According to our data, international investors acquired over £2.19 billion of commercial property in Central London in the three months from July to the end of September 2016, accounting for 78 per cent of the total transaction volume (£2.813 billion). Over £695 million of this was Asian capital, with Hong Kong investors being particularly active, while US money accounted for £685 million worth of transactions and European investors spending £482 million.
From a medium to long-term investor viewpoint London looks attractive, accentuated by the devaluation of Sterling and some price discounts meaning entry prices appear 15-20 per cent cheaper than four months ago for certain investors. This has created a perception of opportunity that has placed Central London in the global investor spotlight and, as a result, international investors have been notably active with a weight of money chasing, in particular, core assets with stable income.
In addition, prime yields across the major European centres appear to have converged either side of 4 per cent. However, there is a significant difference when comparing one city with the next. On a like-for-like basis, prime yields in Paris and some of the major German cities are closer to mid-to-low 3 per cents, as opposed to London’s benchmark of nearer 4 per cent. With Central London’s office market balanced between development supply and occupier demand, this level of international appetite is set to continue.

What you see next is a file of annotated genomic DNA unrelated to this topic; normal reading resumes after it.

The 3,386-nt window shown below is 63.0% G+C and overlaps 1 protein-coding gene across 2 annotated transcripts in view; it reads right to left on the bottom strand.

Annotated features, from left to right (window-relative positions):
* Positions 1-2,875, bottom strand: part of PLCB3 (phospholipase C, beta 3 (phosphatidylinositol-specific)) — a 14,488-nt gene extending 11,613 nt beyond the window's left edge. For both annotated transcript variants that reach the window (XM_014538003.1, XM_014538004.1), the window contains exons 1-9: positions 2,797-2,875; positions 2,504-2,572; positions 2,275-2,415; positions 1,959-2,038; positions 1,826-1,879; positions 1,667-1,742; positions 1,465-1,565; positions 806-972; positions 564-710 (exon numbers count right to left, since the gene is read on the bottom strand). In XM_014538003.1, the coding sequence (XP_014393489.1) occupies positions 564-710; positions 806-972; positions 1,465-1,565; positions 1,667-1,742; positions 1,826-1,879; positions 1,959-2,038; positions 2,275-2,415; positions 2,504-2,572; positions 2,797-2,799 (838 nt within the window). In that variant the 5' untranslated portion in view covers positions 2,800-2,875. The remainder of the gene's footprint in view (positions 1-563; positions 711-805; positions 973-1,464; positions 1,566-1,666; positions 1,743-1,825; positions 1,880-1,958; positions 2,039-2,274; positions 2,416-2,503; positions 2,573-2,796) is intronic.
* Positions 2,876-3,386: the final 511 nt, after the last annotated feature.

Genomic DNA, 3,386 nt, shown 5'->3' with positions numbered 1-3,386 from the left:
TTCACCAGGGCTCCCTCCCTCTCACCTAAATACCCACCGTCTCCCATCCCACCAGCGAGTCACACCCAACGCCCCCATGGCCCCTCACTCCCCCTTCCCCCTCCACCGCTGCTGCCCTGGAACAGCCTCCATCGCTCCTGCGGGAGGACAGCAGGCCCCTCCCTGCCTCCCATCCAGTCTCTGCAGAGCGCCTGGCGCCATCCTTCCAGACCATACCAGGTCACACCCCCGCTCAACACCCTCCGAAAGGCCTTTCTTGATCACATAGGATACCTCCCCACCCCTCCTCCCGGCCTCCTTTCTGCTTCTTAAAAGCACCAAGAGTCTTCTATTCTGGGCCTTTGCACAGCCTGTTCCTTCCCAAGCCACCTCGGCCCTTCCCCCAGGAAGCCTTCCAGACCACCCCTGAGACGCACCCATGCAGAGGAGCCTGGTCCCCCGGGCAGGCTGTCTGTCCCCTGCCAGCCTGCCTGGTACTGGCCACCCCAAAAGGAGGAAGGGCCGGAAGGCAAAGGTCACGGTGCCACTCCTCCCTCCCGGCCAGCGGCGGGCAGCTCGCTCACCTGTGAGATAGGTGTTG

And why not? What has changed for London’s commercial investment market apart from the UK’s decision to leave the EU? Whether we take a soft or hard exit, the UK’s time zone, currency, landlord-friendly leasing structures, English language and market transparency continue to exist. We must be realistic, of course, but with prime commercial investment yields ranging between 3-6 per cent, the asset class compares very well with bond yields even in ‘emerging markets’, where the range is 2-6 per cent. The recent interest rate reduction and Bank of England intervention has made the arbitrage even more attractive, with debt rates at some of their lowest-ever levels.